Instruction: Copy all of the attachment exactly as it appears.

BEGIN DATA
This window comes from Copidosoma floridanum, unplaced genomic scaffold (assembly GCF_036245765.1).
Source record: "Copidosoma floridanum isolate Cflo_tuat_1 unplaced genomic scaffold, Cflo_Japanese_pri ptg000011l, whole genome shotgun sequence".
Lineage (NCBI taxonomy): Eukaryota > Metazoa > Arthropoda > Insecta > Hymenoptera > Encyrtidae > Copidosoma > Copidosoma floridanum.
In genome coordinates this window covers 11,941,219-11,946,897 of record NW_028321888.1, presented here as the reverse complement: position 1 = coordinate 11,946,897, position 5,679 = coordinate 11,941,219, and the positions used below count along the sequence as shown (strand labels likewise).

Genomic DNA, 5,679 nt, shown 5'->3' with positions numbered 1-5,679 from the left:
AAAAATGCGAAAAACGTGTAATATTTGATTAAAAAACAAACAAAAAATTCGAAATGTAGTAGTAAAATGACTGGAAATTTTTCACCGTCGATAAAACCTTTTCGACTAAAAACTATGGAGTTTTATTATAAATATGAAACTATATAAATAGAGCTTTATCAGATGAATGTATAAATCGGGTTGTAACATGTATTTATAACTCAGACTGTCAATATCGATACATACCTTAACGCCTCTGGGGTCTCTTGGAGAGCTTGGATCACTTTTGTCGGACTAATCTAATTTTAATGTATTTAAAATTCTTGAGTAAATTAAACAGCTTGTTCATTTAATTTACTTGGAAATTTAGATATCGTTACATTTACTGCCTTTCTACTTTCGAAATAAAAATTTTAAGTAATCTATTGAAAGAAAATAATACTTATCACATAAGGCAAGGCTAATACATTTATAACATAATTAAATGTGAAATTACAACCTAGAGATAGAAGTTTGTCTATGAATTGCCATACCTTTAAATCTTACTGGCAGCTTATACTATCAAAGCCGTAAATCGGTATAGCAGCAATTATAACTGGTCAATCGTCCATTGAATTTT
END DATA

This window comes from Copidosoma floridanum, unplaced genomic scaffold (assembly GCF_036245765.1).
Source record: "Copidosoma floridanum isolate Cflo_tuat_1 unplaced genomic scaffold, Cflo_Japanese_pri ptg000011l, whole genome shotgun sequence".
Lineage (NCBI taxonomy): Eukaryota > Metazoa > Arthropoda > Insecta > Hymenoptera > Encyrtidae > Copidosoma > Copidosoma floridanum.
In genome coordinates this window covers 11,941,219-11,946,897 of record NW_028321888.1, presented here as the reverse complement: position 1 = coordinate 11,946,897, position 5,679 = coordinate 11,941,219, and the positions used below count along the sequence as shown (strand labels likewise).

Genomic DNA, 5,679 nt, shown 5'->3' with positions numbered 1-5,679 from the left:
AAAAATGCGAAAAACGTGTAATATTTGATTAAAAAACAAACAAAAAATTCGAAATGTAGTAGTAAAATGACTGGAAATTTTTCACCGTCGATAAAACCTTTTCGACTAAAAACTATGGAGTTTTATTATAAATATGAAACTATATAAATAGAGCTTTATCAGATGAATGTATAAATCGGGTTGTAACATGTATTTATAACTCAGACTGTCAATATCGATACATACCTTAACGCCTCTGGGGTCTCTTGGAGAGCTTGGATCACTTTTGTCGGACTAATCTAATTTTAATGTATTTAAAATTCTTGAGTAAATTAAACAGCTTGTTCATTTAATTTACTTGGAAATTTAGATATCGTTACATTTACTGCCTTTCTACTTTCGAAATAAAAATTTTAAGTAATCTATTGAAAGAAAATAATACTTATCACATAAGGCAAGGCTAATACATTTATAACATAATTAAATGTGAAATTACAACCTAGAGATAGAAGTTTGTCTATGAATTGCCATACCTTTAAATCTTACTGGCAGCTTATACTATCAAAGCCGTAAATCGGTATAGCAGCAATTATAACTGGTCAATCGTCCATTGAATTTT